In November a Provisional Committee for the Movement of Migrants from Europe was established in Brussels. This Committee intends to arrange the resettlement of 115,000 migrants and for this purpose will utilize the 15 ships converted for migration purposes by the IRO.5 Although principally concerned with the problem of alleviating surplus populations in Europe, the Committee’s charter is broad enough to provide for movement overseas of Soviet orbit escapees. However, the Committee will probably concern [Page 162] itself only with escapees who are capable of resettlement, and it is not expected that escapees who are of lesser interest for reasons of security, political background, health, language, or lack of required skills will be migrated under the program. None the less, since the U.S. has contributed ten million dollars to the Committee’s thirty-four million dollar budget, and since the Director of the Committee will probably be a citizen of the United States, it is likely that the Department of State can influence the Committee’s action in directions which will assist in solving escapee problems.
Assuming that support of the Migrant Committee envisaged in this study is effected, it is estimated that during 1952, in conjunction with other programs, 14,000 of the 18,000 escapees will be resettled under the program.
- Assistance by European Governments and
Absorption into Local Economies.
- Virtually all escapees pass, at one time or another, through existing camps and/or hospitals maintained by Western European governments or U.S. public and private organizations. These facilities are generally inadequate and morale is low. While the majority of persons entering these camps are ultimately absorbed, about 400 per year can not for reasons of health, age and security be adequately disposed of. Present handling of this group is entirely inadequate.
- In addition, approximately 1200 escapees each year are absorbed into the economies of local Western European countries. These individuals usually have special skills, knowledge of language and often have relatives in Western Europe. Some of them are absorbed after a period of training and indoctrination.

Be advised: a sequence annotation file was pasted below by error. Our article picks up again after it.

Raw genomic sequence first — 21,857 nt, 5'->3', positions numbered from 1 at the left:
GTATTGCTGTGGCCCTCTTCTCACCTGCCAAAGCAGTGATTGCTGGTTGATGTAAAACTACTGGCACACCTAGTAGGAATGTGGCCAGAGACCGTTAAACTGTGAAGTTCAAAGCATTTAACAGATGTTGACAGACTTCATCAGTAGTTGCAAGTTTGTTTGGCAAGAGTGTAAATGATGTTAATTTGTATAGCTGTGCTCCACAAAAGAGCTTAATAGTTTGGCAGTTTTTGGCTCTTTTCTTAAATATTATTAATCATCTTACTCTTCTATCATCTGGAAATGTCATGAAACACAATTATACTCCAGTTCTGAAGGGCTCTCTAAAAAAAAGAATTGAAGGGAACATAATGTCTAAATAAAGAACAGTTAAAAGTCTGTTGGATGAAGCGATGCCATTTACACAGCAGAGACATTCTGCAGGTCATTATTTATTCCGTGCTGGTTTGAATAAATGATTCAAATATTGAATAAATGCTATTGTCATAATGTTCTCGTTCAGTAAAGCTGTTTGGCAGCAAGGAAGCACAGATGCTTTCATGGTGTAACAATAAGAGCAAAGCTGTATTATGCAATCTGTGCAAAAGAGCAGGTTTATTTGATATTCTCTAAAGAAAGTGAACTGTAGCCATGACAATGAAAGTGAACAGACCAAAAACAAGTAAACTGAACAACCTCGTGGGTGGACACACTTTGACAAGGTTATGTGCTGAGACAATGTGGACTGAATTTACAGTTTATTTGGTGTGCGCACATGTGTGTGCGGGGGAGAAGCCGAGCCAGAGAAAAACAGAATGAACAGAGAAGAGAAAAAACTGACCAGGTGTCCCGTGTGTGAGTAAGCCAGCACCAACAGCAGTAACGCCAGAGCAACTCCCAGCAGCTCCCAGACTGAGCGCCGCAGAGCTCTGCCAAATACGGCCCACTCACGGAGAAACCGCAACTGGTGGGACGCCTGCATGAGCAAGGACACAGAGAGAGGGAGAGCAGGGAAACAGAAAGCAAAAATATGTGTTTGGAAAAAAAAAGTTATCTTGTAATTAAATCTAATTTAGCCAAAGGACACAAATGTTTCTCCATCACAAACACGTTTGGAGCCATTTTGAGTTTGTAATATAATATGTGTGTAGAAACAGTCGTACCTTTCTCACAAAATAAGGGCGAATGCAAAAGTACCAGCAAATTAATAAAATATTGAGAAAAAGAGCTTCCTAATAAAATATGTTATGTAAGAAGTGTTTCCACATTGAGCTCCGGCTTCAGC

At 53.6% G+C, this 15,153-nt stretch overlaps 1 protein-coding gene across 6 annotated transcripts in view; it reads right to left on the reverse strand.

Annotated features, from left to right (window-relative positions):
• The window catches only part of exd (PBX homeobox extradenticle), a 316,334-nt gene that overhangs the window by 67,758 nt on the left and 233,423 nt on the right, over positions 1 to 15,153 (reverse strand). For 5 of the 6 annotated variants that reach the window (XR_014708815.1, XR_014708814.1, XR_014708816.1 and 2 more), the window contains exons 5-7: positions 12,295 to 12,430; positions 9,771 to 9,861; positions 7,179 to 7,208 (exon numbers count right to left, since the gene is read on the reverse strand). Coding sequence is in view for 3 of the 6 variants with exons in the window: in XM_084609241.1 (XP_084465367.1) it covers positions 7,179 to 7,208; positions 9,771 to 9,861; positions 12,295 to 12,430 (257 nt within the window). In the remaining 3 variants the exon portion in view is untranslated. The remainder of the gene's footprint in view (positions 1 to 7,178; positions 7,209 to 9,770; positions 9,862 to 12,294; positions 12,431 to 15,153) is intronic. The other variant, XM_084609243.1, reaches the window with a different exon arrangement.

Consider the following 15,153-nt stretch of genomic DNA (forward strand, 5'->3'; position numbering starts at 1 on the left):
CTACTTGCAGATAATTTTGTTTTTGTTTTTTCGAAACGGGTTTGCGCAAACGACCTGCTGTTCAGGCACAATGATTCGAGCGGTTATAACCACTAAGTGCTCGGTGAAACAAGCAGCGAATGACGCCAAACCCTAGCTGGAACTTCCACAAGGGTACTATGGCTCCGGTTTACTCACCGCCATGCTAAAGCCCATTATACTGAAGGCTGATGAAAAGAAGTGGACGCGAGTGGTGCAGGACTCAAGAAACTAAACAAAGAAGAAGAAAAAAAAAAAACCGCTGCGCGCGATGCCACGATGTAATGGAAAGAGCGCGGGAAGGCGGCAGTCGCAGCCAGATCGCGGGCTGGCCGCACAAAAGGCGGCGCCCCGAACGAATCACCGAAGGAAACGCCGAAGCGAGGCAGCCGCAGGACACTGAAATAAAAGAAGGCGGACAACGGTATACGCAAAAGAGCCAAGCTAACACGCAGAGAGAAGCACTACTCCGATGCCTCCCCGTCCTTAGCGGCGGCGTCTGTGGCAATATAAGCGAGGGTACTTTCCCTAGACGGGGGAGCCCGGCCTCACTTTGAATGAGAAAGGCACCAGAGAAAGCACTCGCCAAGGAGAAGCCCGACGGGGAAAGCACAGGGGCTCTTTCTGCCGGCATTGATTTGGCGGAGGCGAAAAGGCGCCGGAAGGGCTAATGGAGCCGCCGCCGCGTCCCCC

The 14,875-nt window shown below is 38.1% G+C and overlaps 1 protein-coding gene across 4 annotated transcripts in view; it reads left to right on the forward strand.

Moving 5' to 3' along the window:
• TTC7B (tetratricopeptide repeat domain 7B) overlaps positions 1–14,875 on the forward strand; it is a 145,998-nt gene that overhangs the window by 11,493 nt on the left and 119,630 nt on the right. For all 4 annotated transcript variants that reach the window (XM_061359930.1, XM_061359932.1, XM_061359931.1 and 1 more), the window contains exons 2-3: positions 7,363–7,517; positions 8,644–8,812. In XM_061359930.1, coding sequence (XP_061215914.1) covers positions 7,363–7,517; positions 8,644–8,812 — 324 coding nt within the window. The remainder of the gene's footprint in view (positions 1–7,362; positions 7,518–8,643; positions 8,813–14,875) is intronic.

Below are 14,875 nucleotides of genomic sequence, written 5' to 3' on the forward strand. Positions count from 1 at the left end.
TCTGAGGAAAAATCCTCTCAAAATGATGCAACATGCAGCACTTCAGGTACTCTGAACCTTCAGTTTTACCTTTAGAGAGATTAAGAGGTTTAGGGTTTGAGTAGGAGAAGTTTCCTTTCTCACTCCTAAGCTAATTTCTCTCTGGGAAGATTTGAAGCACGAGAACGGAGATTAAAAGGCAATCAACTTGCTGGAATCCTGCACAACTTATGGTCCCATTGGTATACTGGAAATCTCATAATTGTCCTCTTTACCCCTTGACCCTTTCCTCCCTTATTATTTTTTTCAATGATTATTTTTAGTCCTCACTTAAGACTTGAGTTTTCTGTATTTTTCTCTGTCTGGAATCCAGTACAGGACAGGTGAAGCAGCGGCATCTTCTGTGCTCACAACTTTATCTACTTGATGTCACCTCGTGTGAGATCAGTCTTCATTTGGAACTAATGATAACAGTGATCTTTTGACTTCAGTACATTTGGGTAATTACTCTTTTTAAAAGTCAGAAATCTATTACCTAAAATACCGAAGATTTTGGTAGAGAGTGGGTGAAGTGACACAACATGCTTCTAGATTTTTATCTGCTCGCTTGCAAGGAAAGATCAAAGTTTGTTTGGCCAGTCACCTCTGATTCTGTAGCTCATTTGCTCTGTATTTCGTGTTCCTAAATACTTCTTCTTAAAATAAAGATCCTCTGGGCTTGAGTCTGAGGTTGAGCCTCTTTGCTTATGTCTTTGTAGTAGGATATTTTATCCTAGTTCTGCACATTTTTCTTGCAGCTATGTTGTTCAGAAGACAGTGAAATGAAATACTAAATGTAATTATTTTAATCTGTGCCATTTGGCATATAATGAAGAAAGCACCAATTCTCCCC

- Capabilities of the United States Voluntary
- Fifteen United States private organizations contribute several million dollars annually to the relief and welfare of displaced persons and refugees. Much of this has been carried out by Jewish, Catholic and other religious welfare organizations. All private United States organizations in 1951 spent approximately 3½ million dollars for the care and resettlement of approximately 6,000 escapees. These private organizations received considerable assistance through the facilities of the IRO, which will be replaced in part by the Committee formed at Brussels. It is estimated that the private organizations with existing funds and facilities could significantly aid in the care and resettlement of 5,000 escapees during 1952.
Exploitation by United States Government.
. . . . . . .
- Lodge Bill: The Lodge Bill passed in 19506 and amended in 1951 authorizes the enlistment in the United States Army of 12,500 [Page 163] unmarried aliens. During 1950, no escapees were enlisted. During 1951, 113 had been enlisted, 97 of whom are presently training in the United States. Four thousand escapees have applied for enlistment and of these 1500 are in the process of security screening. Under the program as it is now being administered by the Army, it is unlikely that a significant number of the 18,000 escapees will be enlisted in the United States Army during 1952.